That really depends on the maturity of the user. Some will never agree that what they were doing was destructive. In their minds you were the one at fault so they won't modify their behaviour.

This is where being cool and collected really helps. If you can enumerate the problems (with examples) and explain why it's not great behaviour, they have a better chance of seeing things from your point of view and understanding the boundaries of acceptable behaviour in your house.

In your case you have two separate problems. The off-topic posting takes a user who likes being silly and doesn't know the bounds. They're a dime a dozen. Calling a moderator a cunt shows a very much nastier behavioural problem.

Am I being transparent enough to the group?

I wouldn't think twice about removing offensive material in one-off incidences but if there's a systemic problem (with one or multiple community members) then spelling out the rules that they're breaking might help other users stay the right side of things.

The worst thing (after pitchforks) is other members thinking that swearing at mods and posting off-topic, offensive images is acceptable behaviour. A post can help stop this.

  • Thanks for taking the time to answer each of my subquestions. This was my first case within this group. The group is a group of players of the series. It used to be a group for just the first game in the series, but with the second one now in beta, there's people talking about the second one too. This has led to a doubling of group size in the past two weeks. The group itself is about 3-4 years old.
    – Pimgd
    Aug 20, 2014 at 11:01

Basically it's "your community, your rules", so if you have to enforce them you shouldn't care about how the violator reacts. you shouldn't provoke it, but sometimes things just go this way. sometimes people want to escalate things and look how the moderation reacts. in this case the only way is to be professional and ignore those assaults via direct chat.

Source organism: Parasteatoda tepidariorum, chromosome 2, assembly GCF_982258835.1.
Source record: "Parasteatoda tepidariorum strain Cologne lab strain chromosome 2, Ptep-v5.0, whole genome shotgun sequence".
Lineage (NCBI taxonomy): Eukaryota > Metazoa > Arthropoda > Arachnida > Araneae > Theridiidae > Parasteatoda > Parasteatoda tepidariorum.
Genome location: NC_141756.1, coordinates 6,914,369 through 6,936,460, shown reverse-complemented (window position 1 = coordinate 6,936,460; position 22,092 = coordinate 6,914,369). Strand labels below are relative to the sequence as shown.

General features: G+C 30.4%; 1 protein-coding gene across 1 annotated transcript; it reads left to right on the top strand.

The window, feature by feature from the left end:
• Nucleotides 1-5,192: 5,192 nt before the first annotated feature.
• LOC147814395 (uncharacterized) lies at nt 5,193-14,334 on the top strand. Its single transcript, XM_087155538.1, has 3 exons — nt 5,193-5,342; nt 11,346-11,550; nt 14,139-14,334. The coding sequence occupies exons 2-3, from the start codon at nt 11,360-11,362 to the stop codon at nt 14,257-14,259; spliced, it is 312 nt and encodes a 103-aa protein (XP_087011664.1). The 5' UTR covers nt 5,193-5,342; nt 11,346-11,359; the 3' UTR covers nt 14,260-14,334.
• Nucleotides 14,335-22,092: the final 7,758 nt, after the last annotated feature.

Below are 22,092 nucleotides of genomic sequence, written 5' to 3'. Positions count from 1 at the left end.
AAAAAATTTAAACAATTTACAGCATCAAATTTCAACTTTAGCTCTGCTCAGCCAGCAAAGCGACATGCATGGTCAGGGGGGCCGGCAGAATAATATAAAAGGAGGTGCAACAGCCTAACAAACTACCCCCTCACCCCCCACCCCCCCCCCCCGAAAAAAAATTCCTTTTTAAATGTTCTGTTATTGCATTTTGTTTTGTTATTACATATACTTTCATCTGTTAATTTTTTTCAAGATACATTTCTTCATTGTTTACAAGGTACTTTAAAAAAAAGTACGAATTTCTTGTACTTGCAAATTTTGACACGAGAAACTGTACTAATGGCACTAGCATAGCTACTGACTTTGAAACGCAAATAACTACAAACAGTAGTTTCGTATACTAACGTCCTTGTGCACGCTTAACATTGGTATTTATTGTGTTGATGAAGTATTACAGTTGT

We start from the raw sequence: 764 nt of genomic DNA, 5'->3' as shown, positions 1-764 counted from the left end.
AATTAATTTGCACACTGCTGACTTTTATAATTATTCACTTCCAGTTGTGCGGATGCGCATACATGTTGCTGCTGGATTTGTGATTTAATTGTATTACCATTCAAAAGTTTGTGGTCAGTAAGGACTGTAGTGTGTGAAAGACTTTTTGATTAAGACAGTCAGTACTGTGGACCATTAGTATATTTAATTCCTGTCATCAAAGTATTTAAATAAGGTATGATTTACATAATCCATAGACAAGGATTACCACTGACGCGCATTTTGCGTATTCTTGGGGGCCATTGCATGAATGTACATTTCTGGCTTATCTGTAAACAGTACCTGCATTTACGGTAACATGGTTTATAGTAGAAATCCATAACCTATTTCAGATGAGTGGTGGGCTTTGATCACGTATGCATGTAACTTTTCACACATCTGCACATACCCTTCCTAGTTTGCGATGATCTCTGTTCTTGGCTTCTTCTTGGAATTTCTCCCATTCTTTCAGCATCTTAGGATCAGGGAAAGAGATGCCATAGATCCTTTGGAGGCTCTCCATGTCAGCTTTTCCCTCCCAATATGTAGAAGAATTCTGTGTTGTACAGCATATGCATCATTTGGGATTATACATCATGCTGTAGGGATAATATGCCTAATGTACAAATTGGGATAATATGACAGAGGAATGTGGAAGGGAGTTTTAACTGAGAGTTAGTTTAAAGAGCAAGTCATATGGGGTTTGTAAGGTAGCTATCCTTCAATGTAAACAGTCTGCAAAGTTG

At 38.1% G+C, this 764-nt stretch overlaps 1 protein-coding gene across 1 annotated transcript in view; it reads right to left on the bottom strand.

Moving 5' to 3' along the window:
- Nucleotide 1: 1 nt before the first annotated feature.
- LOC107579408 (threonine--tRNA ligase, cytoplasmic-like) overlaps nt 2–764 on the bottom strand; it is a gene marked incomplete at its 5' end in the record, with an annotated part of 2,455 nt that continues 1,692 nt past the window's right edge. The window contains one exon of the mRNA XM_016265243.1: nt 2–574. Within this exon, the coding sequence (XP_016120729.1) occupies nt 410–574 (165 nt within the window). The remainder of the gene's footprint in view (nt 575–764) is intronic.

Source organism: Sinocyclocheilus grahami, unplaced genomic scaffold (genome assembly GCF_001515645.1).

if there are questionable images and contents it's your duty as moderator to remove it - so why ask the user, especially if the user tends to post questionable things. i would have messaged the user to remove it only iff the content is not too questionable and the user is a well known regular to who you can talk in a professional way. sometimes regulars are also fed up and start to post destructive things (eg. trolls/rants) but if you message them they say "oh sorry, something went wrong, i'll fix it). it depends on the user and on your personal style and the atmosphere within the community

moderating a community with others is always a matter of communication, if you don't do the daily tasks (spam removal, etc). so in case of an exception i would always communicate with the others (maybe with a facebook group conversation) to get them informed. your team and the admin can cover your back if they are informed and agree with your decision. communicating with your team could make also another bonus: you can talk to them before dealing with some issues so you can get there opinions.

on facebook and othere communites there might not be a public moderationlog, but the others might saw the posts and your reaction (=deletion) during the day. but if the community distrusts you that much it wouldn't help because screenshots could be faked, etc. so if you make a statement like "this was removed during X" it should be enough iff the community trusts your action. you are not the other moderator who removed content as it fits – it's important to show the community this fact: maybe with talking to regular users during the "daily communication" but it should not be seen as as attention seeking attempt

  • The rule "ask the user first before removing it" is because of the prior lack of transparency; Specifically removing things like spoilers about the plot might be seen as a bit too agressive. Additionally as a moderator on facebook you don't have edit rights so you can't redact things.
    – Pimgd
    Aug 20, 2014 at 9:46
  • yes but it depends on the content the user posts. i would delete some questionable content (after a screenshot sent to the administrator) right after seeing it
    – jwacalex
    Aug 20, 2014 at 11:27